28 November, 2008


The killing is not yet over, but Indian troops are winning. Current casualty estimates: 154 dead, 327 injured.

Behind the scenes, everyone is trying to make sense of this, and to avoid what could turn into a crisis. The operation was well planned and well executed. The terrorists were trained--by someone, somewhere--and while there is evidence the group was homegrown: the Deccan Mujahideen, or something similar--that doesn't explain the levels of professionalism or support. India, as usual, is pointing to "foreign elements," implying Pakistani involvement. To defuse the situation, the head of Pakistan's intelligence service (ISI) is to visit India and assist with the investigation.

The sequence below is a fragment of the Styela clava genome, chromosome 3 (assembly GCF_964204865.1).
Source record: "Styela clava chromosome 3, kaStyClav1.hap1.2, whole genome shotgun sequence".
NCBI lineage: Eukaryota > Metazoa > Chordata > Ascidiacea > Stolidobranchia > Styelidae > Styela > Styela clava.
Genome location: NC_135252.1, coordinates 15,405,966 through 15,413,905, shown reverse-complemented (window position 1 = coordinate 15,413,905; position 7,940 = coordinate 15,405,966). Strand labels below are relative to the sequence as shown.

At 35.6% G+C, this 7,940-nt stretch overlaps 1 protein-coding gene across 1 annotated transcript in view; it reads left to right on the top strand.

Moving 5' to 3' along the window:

A crisis between India and Pakistan--both equipped with nuclear weapons, and with long-standing hostilities--is in the interest of neither government. It may, however, be in the interest of some elements within one or both governments, and/or other political parties.

Domestically, if the government of India does not blame Pakistan--or some other foreign element--it is stuck with the next obvious question: why didn't they see this coming? And if it is linked directly to the Islamic minority within India, how will the government and people of India change how they treat them now?

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